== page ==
The fact that Darragh’s late father, Tom Frain Senior, hailed from Roscommon means that GAA support for the event is coming from both counties – this makes it extra special, as well as adding to the profile of the tournament.

Best friend and one of the event’s main organisers, another St James stalwart David Henry explained that this was the sixth year of the tournament and that Darragh would be very pleased that his name was being associated with the development of under-age football.

Get the full story in this week’s Galway City Tribune, on sale in shops now, or you can download the digital edition from www.connachttribune.ie. You can also download our Tribune App from Apple’s App Store or get the Android Version from Google Play.

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CITY TRIBUNE

‘Too many cafés’ as city retail continues to decline

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Barber Tom Nally outside his premises.

The changing face of Galway city centre is a source of concern to those who say it reflects a decline for people in terms of retail choices.

Those who regret the loss of several long-standing family-run operations in the city in recent years don’t believe that what has replaced them has enhanced the appearance of Shop Street, in particular.

“We are looking at a proliferation of coffee shops, bookies and mobile phone outlets in their place,” observed long-standing city centre businessman Tom Nally.

Cllr Niall McNelis agreed there were far too many coffee shops in the city centre and believed that anything that has been zoned retail by the Council should remain retail.

The Labour Councillor said a proper retail strategy needed to be adopted and some of the ‘big-name brands’ needed to be encouraged into the centre of Galway to lure shoppers into town.

Meanwhile, popular barber Tom Nally regretted the number of family operations that have ceased trading in the recent past.

“It is sad to see the long-established family businesses in the city centre going and it would be great to say that what is replacing them will enhance our streets . . . but unfortunately this is not the case,” he added.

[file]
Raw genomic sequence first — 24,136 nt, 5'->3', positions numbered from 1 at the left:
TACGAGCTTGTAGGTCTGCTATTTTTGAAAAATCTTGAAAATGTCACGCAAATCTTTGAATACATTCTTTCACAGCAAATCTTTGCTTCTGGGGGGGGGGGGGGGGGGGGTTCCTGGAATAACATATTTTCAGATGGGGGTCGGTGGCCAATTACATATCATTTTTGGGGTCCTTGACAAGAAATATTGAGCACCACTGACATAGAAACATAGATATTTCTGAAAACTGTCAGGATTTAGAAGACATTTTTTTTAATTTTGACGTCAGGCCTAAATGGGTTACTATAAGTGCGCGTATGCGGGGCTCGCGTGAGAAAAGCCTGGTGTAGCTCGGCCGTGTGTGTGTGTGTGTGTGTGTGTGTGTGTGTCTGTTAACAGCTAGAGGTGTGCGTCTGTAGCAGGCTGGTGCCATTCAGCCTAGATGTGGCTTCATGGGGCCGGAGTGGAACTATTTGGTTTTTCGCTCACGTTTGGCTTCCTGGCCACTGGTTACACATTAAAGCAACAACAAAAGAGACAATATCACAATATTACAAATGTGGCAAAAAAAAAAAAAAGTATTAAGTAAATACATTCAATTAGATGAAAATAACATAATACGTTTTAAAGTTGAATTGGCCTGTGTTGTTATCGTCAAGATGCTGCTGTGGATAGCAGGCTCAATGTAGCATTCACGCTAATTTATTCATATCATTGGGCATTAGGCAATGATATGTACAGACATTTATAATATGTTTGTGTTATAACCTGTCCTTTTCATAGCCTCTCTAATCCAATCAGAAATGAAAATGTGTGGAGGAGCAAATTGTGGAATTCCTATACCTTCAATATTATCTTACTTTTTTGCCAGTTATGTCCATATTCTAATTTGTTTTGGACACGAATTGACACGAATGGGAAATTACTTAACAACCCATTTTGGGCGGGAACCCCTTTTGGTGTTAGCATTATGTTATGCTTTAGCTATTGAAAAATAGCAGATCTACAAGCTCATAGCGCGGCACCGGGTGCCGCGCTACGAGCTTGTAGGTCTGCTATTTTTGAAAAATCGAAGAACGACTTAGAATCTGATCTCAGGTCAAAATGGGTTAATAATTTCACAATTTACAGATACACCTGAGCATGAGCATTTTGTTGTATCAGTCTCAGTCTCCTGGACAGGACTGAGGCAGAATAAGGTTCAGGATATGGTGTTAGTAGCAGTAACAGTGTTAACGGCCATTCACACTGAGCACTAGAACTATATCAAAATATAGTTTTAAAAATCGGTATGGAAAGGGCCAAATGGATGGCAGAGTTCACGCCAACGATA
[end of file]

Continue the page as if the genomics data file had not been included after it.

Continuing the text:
Mr Nally who has been operating out of his High Street premises for almost 50 years, said the number of unoccupied premises in an around the city centre was a new phenomenon.

Get the full story in this week’s Galway City Tribune, on sale in shops now, or you can download the digital edition from www.connachttribune.ie. You can also download our Tribune App from Apple’s App Store or get the Android Version from Google Play.

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CITY TRIBUNE

State cracks down on quick-buck landlords

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New measures to clamp down on illegal short-term lets in the city will kick in next month, in an attempt to tackle mounting pressure on the rental market.

From September 1, sites such as Airbnb and Booking.com will no longer be allowed to advertise short-term rentals if the correct planning permission is not in place.

The measure seeks to strengthen laws introduced in 2019 which state that the use of a property for short-term letting for longer than 90 days in a rent-pressure zone requires permission from the local authority.

City Councillor Niall Murphy (Green) said the move follows on from an objection he lodged with the Advertising Standards Authority for Ireland (ASAI).

“The ASAI said it couldn’t be expected to police these ads so the websites like Airbnb were off the hook. But after September, they will have to ensure that those advertising on their sites have planning permission,” he said.

The proliferation of short-term lets in the city has been a contentious issue for a number of years, with scores of holiday leases available at the same time as city residents are battling it out for an extremely limited number of rental properties.

This week, almost 400 short-term lets were available on the leading website, Airbnb, while just 19 homes were up for rent on Daft.ie.

Get the full story in this week’s Galway City Tribune, on sale in shops now, or you can download the digital edition from www.connachttribune.ie. You can also download our Tribune App from Apple’s App Store or get the Android Version from Google Play.